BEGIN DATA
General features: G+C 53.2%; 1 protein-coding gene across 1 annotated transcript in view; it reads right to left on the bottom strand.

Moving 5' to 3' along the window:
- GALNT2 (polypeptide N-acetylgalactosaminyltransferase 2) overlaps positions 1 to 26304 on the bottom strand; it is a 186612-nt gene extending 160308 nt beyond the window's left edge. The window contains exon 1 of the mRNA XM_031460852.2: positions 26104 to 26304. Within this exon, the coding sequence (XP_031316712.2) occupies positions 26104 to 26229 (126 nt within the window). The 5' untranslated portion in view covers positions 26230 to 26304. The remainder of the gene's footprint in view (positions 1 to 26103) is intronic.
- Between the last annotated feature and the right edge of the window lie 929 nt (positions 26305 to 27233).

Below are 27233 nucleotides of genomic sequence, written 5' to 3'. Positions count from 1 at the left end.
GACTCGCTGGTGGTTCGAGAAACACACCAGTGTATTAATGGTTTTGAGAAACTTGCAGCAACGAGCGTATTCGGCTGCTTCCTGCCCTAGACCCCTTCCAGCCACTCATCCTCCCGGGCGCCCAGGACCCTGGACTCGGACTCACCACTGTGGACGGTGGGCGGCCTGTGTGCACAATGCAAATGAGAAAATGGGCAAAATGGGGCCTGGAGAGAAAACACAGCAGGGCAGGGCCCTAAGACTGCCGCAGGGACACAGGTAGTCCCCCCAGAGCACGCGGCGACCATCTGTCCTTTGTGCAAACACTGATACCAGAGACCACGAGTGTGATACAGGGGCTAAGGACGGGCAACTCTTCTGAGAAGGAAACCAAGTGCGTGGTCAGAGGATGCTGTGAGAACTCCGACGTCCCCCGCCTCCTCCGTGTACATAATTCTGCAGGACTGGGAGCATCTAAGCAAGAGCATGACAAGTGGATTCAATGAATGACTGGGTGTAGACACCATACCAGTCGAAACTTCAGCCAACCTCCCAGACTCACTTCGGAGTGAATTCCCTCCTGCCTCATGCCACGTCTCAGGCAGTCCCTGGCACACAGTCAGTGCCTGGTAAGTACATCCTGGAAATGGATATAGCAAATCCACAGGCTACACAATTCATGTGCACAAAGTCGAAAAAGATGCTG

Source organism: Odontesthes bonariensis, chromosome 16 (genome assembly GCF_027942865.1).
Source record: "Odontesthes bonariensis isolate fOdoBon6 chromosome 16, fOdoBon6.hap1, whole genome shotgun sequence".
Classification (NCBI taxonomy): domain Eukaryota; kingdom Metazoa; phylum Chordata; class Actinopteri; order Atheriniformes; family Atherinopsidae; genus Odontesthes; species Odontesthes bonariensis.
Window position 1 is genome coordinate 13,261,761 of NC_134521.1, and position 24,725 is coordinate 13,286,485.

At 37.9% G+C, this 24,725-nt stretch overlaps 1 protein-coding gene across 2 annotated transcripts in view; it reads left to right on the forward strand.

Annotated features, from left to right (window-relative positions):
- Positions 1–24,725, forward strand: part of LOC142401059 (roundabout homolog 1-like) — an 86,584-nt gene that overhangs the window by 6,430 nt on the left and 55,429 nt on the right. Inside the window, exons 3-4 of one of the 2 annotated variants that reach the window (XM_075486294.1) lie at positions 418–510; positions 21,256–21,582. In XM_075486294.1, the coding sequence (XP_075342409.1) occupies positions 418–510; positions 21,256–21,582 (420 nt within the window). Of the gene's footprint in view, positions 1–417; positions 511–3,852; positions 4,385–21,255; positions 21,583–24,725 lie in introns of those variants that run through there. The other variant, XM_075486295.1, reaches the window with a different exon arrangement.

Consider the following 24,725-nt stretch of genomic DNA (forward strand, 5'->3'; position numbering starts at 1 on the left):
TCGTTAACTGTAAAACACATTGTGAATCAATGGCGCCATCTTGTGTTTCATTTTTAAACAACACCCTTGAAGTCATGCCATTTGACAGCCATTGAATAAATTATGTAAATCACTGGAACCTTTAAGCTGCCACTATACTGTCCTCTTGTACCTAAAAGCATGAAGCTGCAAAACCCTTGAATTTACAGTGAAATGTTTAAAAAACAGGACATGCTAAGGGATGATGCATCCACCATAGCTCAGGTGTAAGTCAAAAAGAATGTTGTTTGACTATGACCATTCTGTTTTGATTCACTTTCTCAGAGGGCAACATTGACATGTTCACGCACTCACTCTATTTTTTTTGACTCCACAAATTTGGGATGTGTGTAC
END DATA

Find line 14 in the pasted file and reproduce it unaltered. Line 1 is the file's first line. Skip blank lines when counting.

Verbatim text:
Consider the following 24,725-nt stretch of genomic DNA (forward strand, 5'->3'; position numbering starts at 1 on the left):